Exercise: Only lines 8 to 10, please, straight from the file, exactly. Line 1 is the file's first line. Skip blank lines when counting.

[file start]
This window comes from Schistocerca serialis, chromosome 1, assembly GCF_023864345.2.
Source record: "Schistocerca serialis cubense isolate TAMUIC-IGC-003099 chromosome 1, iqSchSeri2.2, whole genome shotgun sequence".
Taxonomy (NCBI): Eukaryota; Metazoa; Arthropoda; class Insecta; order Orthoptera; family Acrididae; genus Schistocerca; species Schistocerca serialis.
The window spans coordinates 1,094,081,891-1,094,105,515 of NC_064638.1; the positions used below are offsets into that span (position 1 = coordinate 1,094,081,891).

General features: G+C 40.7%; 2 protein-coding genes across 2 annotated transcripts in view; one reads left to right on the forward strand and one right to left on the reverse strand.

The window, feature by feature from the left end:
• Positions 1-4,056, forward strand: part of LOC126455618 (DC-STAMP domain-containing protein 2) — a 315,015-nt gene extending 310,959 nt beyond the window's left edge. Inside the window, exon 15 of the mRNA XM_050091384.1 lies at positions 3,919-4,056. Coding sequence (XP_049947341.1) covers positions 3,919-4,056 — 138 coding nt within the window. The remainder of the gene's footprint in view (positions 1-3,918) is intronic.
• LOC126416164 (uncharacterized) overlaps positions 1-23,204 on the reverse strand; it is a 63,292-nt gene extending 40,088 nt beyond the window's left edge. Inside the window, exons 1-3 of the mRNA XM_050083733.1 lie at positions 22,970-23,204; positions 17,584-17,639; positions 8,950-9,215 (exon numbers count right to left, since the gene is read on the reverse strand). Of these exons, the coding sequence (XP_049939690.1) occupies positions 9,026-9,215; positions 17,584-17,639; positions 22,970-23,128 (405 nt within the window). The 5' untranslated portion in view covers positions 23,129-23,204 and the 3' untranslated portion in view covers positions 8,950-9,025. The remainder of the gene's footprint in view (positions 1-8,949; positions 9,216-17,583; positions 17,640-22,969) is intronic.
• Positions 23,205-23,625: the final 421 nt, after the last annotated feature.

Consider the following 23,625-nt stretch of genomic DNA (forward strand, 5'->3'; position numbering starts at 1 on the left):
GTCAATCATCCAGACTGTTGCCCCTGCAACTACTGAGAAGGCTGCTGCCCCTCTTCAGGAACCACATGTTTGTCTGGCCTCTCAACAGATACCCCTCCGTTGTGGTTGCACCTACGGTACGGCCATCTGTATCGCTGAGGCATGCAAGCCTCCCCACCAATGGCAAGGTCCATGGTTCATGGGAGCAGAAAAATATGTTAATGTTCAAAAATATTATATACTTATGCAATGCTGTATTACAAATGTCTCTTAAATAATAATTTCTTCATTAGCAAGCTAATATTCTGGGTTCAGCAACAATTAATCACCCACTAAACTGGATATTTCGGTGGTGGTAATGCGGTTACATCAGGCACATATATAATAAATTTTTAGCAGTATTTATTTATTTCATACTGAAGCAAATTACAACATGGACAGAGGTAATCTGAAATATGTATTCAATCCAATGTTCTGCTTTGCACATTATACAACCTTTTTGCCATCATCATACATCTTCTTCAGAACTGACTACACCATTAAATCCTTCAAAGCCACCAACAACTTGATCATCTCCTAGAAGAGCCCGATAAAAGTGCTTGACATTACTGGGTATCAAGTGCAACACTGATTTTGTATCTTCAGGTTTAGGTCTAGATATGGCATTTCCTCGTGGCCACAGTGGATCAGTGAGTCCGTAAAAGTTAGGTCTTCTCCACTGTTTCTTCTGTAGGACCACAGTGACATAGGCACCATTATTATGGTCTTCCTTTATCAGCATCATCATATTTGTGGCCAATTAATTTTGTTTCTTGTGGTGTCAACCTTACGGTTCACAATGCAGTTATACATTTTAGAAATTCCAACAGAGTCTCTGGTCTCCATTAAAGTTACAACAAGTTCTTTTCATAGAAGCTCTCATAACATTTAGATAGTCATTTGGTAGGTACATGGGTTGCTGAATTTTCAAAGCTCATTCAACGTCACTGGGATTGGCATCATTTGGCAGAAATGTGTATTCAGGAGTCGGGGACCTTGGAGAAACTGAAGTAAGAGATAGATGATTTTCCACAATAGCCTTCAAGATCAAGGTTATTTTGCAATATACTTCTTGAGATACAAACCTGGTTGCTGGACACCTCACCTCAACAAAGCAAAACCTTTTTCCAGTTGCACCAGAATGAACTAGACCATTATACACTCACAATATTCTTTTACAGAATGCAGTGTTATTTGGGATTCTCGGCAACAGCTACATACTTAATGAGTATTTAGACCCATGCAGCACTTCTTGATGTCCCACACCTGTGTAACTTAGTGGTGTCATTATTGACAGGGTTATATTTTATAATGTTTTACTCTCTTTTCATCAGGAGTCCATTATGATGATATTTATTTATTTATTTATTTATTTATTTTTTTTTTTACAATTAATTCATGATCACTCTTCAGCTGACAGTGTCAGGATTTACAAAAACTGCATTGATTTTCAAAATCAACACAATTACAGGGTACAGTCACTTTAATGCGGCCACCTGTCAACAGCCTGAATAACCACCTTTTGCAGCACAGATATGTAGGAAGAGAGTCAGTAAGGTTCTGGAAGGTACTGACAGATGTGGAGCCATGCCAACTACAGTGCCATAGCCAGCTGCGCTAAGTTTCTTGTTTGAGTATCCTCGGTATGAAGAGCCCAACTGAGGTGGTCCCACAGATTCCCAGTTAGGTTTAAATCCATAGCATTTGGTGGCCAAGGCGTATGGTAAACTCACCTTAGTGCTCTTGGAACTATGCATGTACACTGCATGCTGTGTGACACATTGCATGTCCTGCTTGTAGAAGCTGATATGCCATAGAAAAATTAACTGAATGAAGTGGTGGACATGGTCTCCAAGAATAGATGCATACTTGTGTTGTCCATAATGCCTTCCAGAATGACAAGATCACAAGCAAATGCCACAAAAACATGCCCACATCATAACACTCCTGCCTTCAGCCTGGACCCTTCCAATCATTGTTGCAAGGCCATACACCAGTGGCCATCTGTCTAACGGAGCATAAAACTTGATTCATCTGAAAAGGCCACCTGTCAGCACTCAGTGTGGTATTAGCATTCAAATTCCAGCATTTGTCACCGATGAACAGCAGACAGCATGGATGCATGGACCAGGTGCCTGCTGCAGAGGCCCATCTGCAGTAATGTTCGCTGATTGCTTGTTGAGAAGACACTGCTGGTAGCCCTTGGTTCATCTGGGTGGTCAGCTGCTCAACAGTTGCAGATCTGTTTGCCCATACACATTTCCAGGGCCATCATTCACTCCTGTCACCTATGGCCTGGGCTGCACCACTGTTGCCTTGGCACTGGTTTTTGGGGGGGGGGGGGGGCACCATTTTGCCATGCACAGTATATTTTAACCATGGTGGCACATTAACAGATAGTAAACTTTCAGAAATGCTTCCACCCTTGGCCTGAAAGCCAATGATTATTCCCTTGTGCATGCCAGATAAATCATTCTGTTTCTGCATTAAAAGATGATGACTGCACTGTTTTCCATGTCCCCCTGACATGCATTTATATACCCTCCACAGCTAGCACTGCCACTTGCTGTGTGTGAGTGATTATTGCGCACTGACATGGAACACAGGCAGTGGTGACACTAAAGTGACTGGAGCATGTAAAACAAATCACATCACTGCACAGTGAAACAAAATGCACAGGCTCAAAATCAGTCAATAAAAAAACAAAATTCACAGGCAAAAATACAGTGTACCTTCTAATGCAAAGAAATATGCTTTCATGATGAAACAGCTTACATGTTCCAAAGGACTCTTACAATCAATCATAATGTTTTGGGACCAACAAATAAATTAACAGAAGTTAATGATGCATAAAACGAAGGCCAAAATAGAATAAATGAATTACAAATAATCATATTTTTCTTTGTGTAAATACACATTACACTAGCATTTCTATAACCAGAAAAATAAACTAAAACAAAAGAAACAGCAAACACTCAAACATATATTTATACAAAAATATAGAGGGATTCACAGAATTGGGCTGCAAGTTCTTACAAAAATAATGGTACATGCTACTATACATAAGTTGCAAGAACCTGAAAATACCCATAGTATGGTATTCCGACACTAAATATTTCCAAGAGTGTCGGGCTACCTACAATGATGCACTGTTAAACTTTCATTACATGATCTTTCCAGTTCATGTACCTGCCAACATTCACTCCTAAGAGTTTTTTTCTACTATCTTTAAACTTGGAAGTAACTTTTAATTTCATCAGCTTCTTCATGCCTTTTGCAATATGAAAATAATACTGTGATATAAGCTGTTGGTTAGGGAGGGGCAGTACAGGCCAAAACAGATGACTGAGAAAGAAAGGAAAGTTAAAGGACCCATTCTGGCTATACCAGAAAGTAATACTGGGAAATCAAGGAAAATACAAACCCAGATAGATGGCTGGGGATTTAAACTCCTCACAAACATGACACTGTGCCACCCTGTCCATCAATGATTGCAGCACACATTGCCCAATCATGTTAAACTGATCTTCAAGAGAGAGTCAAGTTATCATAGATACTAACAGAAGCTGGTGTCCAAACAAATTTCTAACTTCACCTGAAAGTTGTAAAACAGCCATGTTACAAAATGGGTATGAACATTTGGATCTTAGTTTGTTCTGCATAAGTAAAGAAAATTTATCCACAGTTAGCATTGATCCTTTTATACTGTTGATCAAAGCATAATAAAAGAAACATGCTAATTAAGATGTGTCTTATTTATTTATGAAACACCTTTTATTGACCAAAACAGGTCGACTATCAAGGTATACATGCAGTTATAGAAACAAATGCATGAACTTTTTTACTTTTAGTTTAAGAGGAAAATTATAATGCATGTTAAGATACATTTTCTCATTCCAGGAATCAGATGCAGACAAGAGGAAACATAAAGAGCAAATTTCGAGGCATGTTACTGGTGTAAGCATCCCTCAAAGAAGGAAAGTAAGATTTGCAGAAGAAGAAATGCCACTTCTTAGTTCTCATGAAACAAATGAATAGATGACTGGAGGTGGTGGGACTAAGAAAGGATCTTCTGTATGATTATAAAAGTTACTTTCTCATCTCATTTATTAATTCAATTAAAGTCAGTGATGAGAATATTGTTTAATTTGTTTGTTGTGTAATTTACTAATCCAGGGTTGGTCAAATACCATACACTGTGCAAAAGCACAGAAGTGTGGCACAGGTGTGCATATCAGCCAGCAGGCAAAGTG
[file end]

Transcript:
• LOC126416164 (uncharacterized) overlaps positions 1-23,204 on the reverse strand; it is a 63,292-nt gene extending 40,088 nt beyond the window's left edge. Inside the window, exons 1-3 of the mRNA XM_050083733.1 lie at positions 22,970-23,204; positions 17,584-17,639; positions 8,950-9,215 (exon numbers count right to left, since the gene is read on the reverse strand). Of these exons, the coding sequence (XP_049939690.1) occupies positions 9,026-9,215; positions 17,584-17,639; positions 22,970-23,128 (405 nt within the window). The 5' untranslated portion in view covers positions 23,129-23,204 and the 3' untranslated portion in view covers positions 8,950-9,025. The remainder of the gene's footprint in view (positions 1-8,949; positions 9,216-17,583; positions 17,640-22,969) is intronic.
• Positions 23,205-23,625: the final 421 nt, after the last annotated feature.

Consider the following 23,625-nt stretch of genomic DNA (forward strand, 5'->3'; position numbering starts at 1 on the left):